connected with six cannabis chefs who are far from amateurs, as they pair complementary strains, choose the perfect terpenes and stay mindful of responsible dosing when creating their cannabis-infused dishes and flavors. CULTURE also linked up with famed Canadian chef, author and VICELAND extraordinaire Matty Matheson, who reveals his most cherished dishes and the inspiration behind them in his brand-new cookbook, just before recreational cannabis sales launch in Canada on Oct. 17. Although cannabis chefs are on the rise, we don’t always leave all the fun to the professionals. After all, cooking with cannabis is a growing trend, even for home cooks whose culinary acumen might not be up to par to make it in the professional world. Luckily for home cooks, the latest era of cannabis-centric cookbooks have budding chefs covered, as we recap the top contenders published within the past year. Join us in kicking off one of the most mouthwatering issues CULTURE has to offer, year after year. Our community is described as a whole lot of things, and this month, we’re proud to say that it is absolutely delicious. c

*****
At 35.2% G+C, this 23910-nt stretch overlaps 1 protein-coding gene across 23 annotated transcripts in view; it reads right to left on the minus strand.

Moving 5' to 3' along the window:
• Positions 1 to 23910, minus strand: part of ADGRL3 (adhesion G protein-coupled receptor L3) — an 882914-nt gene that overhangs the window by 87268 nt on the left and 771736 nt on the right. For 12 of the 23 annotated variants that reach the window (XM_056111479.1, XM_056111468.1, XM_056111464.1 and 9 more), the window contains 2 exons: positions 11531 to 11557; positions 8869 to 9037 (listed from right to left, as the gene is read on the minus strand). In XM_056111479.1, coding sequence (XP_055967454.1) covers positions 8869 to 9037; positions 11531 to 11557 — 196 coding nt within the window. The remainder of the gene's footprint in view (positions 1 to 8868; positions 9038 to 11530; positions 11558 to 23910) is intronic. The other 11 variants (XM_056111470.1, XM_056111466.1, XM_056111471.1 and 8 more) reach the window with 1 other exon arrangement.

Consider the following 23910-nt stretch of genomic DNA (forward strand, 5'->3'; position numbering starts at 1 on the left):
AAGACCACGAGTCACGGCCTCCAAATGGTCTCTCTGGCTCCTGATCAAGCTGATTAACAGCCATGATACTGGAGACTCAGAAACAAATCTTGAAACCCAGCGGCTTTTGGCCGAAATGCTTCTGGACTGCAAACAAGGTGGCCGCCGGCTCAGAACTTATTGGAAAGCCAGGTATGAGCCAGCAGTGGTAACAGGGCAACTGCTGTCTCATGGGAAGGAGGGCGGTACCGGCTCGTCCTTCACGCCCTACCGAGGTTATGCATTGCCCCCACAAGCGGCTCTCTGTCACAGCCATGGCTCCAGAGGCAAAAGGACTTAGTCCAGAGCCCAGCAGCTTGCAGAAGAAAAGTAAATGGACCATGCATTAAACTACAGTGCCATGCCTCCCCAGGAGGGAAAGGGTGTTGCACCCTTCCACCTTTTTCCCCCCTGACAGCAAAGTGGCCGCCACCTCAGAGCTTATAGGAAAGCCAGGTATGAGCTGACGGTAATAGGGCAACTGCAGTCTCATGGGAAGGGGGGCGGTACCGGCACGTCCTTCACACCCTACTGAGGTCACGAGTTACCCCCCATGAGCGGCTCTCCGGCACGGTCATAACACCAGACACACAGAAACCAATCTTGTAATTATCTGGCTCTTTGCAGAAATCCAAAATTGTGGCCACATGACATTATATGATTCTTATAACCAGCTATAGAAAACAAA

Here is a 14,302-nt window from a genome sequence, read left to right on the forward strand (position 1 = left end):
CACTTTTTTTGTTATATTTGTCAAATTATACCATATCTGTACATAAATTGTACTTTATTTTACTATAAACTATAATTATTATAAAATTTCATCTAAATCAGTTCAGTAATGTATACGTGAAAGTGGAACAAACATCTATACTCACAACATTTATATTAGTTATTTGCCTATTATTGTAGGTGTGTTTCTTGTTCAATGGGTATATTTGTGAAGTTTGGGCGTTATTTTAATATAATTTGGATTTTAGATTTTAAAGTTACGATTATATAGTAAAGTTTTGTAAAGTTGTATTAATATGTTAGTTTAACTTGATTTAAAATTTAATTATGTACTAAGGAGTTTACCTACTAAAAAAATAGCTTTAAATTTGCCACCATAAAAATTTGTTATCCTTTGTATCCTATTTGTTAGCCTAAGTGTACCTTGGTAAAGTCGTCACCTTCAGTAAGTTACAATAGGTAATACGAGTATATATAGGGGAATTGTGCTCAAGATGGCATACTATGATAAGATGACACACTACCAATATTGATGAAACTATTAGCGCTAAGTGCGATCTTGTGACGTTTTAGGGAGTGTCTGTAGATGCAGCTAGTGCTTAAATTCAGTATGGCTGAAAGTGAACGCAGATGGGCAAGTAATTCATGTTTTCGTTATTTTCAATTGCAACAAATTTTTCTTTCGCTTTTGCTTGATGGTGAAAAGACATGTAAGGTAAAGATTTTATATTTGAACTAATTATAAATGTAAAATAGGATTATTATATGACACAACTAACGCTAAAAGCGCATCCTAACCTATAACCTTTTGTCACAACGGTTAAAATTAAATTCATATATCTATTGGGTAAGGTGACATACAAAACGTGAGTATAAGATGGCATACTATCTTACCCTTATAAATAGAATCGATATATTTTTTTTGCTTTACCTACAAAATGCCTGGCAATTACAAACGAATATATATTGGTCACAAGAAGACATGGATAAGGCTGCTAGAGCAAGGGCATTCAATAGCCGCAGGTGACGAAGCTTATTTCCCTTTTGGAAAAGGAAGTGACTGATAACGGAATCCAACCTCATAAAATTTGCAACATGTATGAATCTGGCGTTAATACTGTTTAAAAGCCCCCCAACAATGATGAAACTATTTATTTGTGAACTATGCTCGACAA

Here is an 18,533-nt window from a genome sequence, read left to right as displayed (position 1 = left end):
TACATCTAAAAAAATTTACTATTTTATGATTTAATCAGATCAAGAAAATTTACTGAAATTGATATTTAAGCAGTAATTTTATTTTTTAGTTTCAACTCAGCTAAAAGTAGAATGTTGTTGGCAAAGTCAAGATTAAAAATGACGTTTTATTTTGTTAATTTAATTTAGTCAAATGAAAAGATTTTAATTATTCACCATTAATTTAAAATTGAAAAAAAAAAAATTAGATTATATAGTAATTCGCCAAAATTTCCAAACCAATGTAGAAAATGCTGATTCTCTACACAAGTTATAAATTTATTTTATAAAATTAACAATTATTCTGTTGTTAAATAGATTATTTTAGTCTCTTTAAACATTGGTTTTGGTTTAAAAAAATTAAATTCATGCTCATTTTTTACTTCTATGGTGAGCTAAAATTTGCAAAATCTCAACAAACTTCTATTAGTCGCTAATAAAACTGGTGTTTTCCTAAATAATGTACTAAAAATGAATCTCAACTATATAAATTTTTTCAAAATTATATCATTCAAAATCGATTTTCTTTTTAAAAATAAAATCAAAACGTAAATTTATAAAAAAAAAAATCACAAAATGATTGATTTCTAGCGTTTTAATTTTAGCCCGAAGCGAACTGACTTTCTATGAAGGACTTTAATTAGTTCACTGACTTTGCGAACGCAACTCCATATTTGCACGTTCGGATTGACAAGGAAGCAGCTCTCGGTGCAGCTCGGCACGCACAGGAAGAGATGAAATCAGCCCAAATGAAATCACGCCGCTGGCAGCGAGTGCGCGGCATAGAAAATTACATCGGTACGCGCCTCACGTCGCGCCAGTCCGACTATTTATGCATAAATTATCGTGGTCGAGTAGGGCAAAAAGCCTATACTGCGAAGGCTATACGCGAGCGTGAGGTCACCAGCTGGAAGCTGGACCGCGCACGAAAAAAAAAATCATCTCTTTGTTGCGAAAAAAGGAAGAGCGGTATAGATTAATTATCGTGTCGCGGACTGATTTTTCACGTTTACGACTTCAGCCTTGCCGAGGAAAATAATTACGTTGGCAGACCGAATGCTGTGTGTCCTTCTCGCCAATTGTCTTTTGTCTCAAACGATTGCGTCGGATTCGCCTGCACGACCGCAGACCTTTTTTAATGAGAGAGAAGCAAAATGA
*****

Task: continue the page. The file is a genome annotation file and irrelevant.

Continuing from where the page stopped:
Jamie Solis Editor-in-Chief 8






Study Finds Cannabis Consumption Among College Students Hits New High According to the University of Michigan’s latest “Monitoring the Future” national survey, college cannabis consumption is at its highest level since 1987. Thirty-eight percent of students said they had consumed cannabis at least once during the last year, while 21 percent said they had consumed cannabis during the last month. “The continued increase of daily marijuana use among noncollege youth is

especially worrisome,” said John Schulenberg, principal investigator with Monitoring the Future panel study. “The brain is still growing in the early 20s, and the scientific evidence indicates that heavy marijuana use can be detrimental to cognitive functioning and mental health.” Participants ranged between 19 and 22 years of age. The study also found that one in six collegeaged men had 10 or more alcoholic drinks in a row at least once.